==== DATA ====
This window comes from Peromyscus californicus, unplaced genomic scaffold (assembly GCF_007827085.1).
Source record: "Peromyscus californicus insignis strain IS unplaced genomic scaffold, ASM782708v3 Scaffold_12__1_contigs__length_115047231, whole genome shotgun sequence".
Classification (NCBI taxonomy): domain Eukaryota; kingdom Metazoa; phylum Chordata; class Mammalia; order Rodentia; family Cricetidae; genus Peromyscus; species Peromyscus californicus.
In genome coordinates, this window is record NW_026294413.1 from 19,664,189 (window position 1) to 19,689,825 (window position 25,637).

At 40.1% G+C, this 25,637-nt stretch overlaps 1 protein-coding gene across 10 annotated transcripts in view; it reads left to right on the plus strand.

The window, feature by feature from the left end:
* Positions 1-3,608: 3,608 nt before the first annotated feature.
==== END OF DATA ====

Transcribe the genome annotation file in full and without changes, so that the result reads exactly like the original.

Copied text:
This window comes from Peromyscus californicus, unplaced genomic scaffold (assembly GCF_007827085.1).
Source record: "Peromyscus californicus insignis strain IS unplaced genomic scaffold, ASM782708v3 Scaffold_12__1_contigs__length_115047231, whole genome shotgun sequence".
Classification (NCBI taxonomy): domain Eukaryota; kingdom Metazoa; phylum Chordata; class Mammalia; order Rodentia; family Cricetidae; genus Peromyscus; species Peromyscus californicus.
In genome coordinates, this window is record NW_026294413.1 from 19,664,189 (window position 1) to 19,689,825 (window position 25,637).

At 40.1% G+C, this 25,637-nt stretch overlaps 1 protein-coding gene across 10 annotated transcripts in view; it reads left to right on the plus strand.

The window, feature by feature from the left end:
* Positions 1-3,608: 3,608 nt before the first annotated feature.